Y2K20 problem, Apple Computer, Airwolf and more – This Geek in Review for January 17, 2020

For those that can remember, January 1st, 2000 was the year that was going to crash computers, airplanes, and start World War III. The problem was that a lot of programs assumed 19 as the first two digits of the year. By using this assumption, programmers could save two bytes. Nowadays, two bytes is a rounding error with storage and memory, but in the 70s and 80s, every byte counted. To correct the issue, the good programmers switched the storage to 4 bytes, allowing the entire year to be stored. Unfortunately, there were some programmers that decided they had a better fix. Their fix was to assume that years 21-99 were in the 20th century, and 00-20 were in the 21st. The problem is that these programs are still running, and will think that next year is 1921.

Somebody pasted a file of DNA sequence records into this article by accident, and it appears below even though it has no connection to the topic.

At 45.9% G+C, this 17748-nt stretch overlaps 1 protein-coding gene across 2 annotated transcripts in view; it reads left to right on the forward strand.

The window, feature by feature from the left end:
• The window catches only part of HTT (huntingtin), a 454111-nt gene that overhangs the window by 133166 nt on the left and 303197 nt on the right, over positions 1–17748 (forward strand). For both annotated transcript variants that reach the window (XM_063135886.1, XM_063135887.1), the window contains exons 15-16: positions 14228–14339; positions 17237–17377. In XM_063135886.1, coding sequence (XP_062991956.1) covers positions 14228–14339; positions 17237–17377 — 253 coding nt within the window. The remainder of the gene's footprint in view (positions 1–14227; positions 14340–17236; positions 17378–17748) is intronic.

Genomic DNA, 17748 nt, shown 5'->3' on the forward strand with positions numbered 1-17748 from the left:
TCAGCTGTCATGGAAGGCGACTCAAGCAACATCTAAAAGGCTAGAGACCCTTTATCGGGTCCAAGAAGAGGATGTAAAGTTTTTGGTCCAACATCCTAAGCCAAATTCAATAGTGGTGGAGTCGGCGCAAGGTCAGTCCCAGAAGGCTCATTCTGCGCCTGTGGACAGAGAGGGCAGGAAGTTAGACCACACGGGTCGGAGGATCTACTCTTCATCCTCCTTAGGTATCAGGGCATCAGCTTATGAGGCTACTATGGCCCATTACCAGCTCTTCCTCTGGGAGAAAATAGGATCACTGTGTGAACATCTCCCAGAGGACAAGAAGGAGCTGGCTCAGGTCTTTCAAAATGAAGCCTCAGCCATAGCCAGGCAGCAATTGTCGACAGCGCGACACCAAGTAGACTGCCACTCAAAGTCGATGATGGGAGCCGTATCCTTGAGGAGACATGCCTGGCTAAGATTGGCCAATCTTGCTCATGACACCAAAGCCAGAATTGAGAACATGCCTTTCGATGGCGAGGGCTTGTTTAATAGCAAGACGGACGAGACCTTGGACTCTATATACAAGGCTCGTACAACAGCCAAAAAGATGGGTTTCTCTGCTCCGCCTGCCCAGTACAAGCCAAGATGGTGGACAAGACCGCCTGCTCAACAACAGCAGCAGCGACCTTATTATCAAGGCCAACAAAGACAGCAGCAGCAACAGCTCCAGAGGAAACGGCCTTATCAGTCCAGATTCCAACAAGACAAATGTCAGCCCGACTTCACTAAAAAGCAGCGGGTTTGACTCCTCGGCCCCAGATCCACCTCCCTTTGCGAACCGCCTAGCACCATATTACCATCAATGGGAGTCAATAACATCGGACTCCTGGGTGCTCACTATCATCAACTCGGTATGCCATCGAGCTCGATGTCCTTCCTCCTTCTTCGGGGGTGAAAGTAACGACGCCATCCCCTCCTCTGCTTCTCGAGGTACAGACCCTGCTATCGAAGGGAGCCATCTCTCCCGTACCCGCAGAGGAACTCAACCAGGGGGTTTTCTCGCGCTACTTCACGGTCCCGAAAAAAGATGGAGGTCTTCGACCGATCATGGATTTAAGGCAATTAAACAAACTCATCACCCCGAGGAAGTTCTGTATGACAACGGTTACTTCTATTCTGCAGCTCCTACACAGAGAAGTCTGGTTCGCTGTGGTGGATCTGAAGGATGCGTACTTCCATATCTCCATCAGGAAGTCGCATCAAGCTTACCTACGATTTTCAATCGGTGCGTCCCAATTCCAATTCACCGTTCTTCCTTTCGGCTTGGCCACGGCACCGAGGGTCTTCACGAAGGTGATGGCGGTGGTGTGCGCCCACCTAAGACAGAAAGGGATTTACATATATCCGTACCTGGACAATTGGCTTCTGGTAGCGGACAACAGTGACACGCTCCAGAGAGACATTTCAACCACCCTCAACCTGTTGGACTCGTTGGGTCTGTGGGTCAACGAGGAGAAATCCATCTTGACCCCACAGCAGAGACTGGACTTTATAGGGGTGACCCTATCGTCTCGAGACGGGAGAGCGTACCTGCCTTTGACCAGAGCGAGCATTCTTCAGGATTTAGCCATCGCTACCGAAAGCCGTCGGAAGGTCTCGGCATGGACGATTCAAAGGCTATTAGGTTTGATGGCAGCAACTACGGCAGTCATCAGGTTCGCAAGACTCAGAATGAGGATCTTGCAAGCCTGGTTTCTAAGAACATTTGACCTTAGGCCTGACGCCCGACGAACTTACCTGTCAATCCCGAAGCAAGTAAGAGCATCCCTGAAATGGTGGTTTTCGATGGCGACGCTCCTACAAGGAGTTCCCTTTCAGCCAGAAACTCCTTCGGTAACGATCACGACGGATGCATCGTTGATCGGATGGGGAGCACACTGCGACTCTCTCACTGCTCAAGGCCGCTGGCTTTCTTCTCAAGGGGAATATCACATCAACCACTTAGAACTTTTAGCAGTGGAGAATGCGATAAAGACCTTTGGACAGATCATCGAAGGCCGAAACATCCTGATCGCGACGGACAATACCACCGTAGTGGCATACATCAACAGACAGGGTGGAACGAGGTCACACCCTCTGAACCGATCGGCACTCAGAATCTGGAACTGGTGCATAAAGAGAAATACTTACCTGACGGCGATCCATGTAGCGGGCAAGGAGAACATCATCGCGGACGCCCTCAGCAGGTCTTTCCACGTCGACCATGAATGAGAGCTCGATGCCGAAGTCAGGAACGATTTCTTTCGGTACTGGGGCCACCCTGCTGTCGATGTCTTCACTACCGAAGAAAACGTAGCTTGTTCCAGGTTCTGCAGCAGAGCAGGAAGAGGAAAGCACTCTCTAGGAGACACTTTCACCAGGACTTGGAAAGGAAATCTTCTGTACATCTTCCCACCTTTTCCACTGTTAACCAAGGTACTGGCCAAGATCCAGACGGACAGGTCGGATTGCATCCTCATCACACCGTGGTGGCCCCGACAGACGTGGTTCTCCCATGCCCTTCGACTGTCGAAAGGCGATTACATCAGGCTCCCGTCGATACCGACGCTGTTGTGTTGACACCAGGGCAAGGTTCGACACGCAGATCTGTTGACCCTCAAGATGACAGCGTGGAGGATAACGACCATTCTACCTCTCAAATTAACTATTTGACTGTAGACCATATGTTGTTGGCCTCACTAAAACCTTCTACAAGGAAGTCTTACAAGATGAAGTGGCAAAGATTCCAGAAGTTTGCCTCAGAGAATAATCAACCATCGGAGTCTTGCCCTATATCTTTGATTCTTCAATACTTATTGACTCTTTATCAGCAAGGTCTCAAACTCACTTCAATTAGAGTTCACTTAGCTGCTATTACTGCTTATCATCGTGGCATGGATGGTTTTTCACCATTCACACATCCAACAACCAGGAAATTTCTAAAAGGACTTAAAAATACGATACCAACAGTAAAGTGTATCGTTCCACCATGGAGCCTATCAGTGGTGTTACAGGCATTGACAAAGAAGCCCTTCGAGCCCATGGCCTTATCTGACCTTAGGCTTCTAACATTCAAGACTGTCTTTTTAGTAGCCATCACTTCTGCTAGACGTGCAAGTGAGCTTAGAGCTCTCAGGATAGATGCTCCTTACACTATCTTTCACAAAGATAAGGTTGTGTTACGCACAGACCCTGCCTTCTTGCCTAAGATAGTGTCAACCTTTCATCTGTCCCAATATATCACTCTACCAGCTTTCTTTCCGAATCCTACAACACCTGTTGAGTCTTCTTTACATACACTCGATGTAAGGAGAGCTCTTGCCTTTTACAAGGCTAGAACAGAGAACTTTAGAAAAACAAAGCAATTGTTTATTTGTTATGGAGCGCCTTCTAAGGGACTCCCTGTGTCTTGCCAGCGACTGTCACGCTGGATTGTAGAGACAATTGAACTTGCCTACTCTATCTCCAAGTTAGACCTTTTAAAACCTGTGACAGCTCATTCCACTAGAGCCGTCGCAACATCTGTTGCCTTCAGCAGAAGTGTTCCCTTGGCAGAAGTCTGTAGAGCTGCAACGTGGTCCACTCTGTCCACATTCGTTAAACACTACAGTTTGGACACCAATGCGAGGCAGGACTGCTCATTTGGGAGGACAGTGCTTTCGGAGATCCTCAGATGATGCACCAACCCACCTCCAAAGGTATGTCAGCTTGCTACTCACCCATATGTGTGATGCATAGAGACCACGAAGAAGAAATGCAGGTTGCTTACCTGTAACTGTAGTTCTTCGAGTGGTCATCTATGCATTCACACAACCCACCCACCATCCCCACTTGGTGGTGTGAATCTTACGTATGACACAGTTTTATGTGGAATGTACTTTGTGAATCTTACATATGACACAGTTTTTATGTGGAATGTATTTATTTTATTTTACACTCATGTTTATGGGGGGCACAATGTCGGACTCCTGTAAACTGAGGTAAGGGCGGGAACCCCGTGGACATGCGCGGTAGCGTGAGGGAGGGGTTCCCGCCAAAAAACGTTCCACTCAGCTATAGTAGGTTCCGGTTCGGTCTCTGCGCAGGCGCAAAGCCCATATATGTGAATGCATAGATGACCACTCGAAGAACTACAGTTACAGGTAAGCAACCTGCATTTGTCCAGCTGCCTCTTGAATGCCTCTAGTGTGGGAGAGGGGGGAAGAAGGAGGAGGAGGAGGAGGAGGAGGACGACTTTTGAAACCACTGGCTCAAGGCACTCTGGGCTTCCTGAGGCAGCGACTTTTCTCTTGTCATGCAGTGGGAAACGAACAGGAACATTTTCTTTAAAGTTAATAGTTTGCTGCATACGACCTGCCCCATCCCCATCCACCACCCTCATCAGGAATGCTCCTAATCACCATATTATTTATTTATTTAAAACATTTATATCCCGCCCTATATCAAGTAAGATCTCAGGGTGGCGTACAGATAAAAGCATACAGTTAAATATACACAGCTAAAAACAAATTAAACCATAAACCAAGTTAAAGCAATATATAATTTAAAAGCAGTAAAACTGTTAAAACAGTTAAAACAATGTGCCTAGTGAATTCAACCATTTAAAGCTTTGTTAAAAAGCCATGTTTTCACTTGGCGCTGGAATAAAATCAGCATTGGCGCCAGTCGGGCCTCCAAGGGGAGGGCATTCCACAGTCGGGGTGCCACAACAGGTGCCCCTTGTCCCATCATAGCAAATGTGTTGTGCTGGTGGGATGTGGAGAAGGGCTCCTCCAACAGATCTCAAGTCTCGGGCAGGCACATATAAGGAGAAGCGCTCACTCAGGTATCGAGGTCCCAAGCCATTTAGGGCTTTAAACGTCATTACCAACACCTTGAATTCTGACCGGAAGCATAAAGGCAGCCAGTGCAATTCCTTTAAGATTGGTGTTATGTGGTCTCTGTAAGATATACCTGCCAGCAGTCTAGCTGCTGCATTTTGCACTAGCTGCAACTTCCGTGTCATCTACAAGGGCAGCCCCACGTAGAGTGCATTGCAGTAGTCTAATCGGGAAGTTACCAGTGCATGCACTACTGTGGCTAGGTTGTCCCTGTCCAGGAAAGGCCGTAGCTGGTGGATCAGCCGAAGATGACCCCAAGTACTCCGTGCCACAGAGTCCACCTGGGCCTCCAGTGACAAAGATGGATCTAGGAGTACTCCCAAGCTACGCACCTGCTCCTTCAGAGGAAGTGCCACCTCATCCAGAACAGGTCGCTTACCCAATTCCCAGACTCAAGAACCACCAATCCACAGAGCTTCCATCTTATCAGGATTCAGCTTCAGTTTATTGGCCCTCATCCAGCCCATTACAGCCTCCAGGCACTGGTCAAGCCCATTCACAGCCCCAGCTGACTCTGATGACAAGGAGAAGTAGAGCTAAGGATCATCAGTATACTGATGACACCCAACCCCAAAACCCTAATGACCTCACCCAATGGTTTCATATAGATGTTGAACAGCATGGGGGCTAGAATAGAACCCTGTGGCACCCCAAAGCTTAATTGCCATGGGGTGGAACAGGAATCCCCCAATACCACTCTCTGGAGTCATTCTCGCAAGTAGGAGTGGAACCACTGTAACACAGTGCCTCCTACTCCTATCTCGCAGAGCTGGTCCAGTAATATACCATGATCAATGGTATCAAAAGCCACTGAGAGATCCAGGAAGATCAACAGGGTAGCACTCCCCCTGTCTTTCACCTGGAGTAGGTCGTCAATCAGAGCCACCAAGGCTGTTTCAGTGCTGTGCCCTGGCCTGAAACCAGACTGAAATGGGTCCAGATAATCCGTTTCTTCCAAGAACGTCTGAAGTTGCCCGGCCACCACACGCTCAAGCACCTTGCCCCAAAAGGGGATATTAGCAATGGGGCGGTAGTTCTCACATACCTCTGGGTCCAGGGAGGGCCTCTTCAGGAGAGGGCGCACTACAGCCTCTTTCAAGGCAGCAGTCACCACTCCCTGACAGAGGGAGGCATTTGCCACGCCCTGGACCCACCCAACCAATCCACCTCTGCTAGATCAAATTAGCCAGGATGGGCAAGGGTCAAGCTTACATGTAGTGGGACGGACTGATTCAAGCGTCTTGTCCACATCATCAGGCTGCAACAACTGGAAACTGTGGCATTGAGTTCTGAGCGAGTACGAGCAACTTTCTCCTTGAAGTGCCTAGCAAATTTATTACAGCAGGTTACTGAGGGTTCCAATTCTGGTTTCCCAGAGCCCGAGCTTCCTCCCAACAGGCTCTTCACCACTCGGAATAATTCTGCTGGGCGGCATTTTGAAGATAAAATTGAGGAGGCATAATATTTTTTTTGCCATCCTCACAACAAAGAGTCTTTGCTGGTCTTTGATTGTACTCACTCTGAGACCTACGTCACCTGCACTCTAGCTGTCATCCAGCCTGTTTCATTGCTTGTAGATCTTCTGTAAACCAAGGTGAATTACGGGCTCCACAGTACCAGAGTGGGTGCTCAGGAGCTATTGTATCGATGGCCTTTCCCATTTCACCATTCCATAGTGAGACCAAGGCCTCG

In 2000, Steve Jobs had only been back to Apple for 2 years and had already struck gold with the iMac. His next act was OS X, which he demoed 20 years ago. OS X is now called macOS, and every Mac, iPhone, and iPad uses it as their operating system.

Speaking of the Mac at Apple, there is only one remaining usage of the word “Macintosh”.

Here is the office setup that I need.

The 80s were all about vehicles. Whether it was the General Lee, Kitt, the F15 in Top Gun, the top secret jet in Firefox, or the A-Team’s van, a lot of TV shows and movies had some cool vehicle. Not to be outdone, there was also helicopters. In a fight, who would win, Airwolf or Blue Thunder?

The Sega Megadrive (Genesis for the US) can be used to create a pretty cool synthesizer:

Did you know that there are secret codes that you can use to find movies and movies and TV Shows on Netflix?

Do you have a lot of CDs you’d like to rip? And, do you have some Lego bricks? Maybe they could help you shuffle through the disks: